Despite sparse initiatives by religious organizations, very little of this scenario is changing in Brazil. This is partly because these organizations fail to respond effectively to the problem—being oriented toward charity and base their work solely on social assistance.
Globally, recent studies reveal that this scenario will be severely aggravated in the next decades due to the so-called “climate refugees.” According to the Intergovernmental Panel for Climate Change (IPCC), the warming of the planet will cause a massive exodus of millions of people, expelled from their homelands due to drought and disease. The numbers may reach 50 million refugees by 2010 and up to 150 million by 2050. A study conducted in 2000 by the Red Cross estimated that 25 million people were on the verge of migrating due to the deterioration of their environment, almost reaching the same number of refugees fleeing armed conflicts. The traditional hosts of refugees, such as Europe, will not be able to accommodate this increased flow of human migration.
Ngury’s work is creating strategies that show public authorities and society how to deal with the issue of refugees. His organization, the Center for the Defense of Refugees’ Human Rights (CEDHUR), develops projects with an approach that has become a reference in the field. His strategies are based on five new visions that he brings to the issue: 1) True legitimacy—his work starts with the motivation of empowering his peers, in an endogenous approach, fully legitimate and coherent with his personal background 2) New concept—he redefines the concept of refugees under a human rights orientation, breaking free from political judgments and public prejudice, showing how the refugee issue is derived from serious distortions of the global economy 3) Defense of rights—he forces the government to put in practice full citizenship rights for refugees, reorienting the Law of Foreigners and shifting the de facto refugee to a “refugee of rights” 4) New responsibilities—he shows that everyone is responsible for the human migration across the globe, and engages all three sectors to embrace their roles and take action; 5) New world conjuncture—he brings new alternatives to refugee host countries in a context of intense human migration, likely to aggravate due to climate change in the coming years.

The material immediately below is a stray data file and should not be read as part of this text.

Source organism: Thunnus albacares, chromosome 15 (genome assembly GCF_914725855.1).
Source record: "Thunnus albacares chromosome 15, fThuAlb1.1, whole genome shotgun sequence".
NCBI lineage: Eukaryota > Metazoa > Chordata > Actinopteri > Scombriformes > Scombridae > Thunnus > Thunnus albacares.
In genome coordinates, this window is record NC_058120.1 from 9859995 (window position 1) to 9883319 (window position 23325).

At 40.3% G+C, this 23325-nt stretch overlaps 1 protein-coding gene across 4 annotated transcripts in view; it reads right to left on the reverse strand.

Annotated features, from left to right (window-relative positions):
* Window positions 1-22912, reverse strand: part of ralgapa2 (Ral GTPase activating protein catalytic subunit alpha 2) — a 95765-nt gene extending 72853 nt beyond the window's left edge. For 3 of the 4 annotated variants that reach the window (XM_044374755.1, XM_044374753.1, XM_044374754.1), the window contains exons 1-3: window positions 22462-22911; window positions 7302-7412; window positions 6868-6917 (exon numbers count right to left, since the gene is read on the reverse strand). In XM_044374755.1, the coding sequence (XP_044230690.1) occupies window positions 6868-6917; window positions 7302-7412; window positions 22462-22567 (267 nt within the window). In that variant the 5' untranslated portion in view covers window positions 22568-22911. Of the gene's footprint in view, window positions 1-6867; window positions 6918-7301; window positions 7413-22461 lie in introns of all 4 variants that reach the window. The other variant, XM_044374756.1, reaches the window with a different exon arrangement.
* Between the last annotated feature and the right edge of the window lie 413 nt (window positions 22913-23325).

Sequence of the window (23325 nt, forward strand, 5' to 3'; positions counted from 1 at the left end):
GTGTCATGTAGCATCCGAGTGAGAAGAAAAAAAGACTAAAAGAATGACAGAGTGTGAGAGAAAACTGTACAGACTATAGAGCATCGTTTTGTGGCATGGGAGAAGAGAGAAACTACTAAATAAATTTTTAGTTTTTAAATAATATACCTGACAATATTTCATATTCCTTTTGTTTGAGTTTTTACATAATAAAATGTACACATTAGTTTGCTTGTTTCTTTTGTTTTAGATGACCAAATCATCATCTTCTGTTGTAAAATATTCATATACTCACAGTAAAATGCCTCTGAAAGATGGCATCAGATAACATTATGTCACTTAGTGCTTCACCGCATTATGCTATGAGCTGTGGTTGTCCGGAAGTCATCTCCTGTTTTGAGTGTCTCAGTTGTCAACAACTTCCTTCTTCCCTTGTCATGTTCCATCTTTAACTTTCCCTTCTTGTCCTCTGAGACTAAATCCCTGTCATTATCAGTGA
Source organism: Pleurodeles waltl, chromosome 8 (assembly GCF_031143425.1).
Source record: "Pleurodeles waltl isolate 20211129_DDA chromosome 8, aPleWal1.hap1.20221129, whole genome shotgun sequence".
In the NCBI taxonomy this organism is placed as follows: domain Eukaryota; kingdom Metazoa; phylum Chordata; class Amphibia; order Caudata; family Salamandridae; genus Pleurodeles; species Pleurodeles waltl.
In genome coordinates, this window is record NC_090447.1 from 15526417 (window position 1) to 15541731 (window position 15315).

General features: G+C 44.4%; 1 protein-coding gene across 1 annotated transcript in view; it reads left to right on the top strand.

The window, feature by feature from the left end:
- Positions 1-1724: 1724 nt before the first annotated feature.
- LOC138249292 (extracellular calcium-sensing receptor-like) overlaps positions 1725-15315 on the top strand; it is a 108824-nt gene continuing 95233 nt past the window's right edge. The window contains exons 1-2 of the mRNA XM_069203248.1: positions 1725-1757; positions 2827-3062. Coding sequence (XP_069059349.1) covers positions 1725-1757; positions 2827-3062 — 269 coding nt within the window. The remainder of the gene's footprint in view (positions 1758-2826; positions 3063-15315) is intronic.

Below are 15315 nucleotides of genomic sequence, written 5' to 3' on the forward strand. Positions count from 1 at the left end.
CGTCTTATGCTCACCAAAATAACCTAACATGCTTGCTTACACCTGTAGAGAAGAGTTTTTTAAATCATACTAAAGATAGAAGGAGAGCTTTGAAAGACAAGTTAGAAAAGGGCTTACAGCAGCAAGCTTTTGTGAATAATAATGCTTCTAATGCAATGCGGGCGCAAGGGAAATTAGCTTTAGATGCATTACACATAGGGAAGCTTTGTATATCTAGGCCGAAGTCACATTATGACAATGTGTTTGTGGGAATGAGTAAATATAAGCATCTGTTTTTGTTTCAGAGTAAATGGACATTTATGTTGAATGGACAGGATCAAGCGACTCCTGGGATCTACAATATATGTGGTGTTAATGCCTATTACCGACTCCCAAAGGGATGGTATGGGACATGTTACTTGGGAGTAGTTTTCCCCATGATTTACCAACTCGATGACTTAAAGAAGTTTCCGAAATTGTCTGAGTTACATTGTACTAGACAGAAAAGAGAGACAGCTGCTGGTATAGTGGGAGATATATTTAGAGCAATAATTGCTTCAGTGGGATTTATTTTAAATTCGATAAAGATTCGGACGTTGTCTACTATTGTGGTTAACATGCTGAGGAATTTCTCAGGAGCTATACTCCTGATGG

Because refugees in Brazil have no political representation or rights for civic participation such as voting, CEDHUR, created and composed of refugees would need to operate under severe constraints. Therefore, Ngury tactfully identified guarantors who could carry their demands and ideas into the public sphere; increasing the possibility for action. This is done through solidarity collaborations with other citizen organizations and social movements in order for them to include the issue of refugees in their praxis, indirectly representing the refugees. Ngury has established strategic partnerships with several of these movements and organizations, and depending on the specific issue he seeks to attack, makes use of their networks, platforms, and agendas, to bring visibility and effectiveness to his cause. For example, he identified the Afro-Brazilian movement as a potential advocate of their cause and skillfully revealed their common identities.
With the public sector, Ngury is raising awareness of public agents through an advocacy effort in the National Congress. This way, he is able to modify the behavior of public authorities, receiving political support from the Human Rights Commission of the Federal Government and the State Legislative Assembly of Minas Gerais, as well as the Mayor of Belo Horizonte and several state deputies. He strengthens these advocacy activities again, through the articulation with social movements and organizations; creating common agendas that incorporate the refugees’ demands in the process of political mobilization.
On the public level and with respect to educational policies, Ngury established partnerships with important federal universities (UFMG, UFF, UFJF) for the entry of refugees and guarantees their stay with social assistance programs, such as room and board, stipends, and health care. Many immigrants come to Brazil as students able to identity with the Portuguese language (since most are from former Portuguese colonies) and access to senior public education can mean better chances for social integration. This experience has opened a proceeding that Ngury has managed to convert in to a national policy with the articulation of the Ministry of Education to the program, “Pro-Refuge”— National Program for the Educational Support of Refugees. This program aims to guarantee access to education and better conditions for refugees to conduct their studies in Brazil.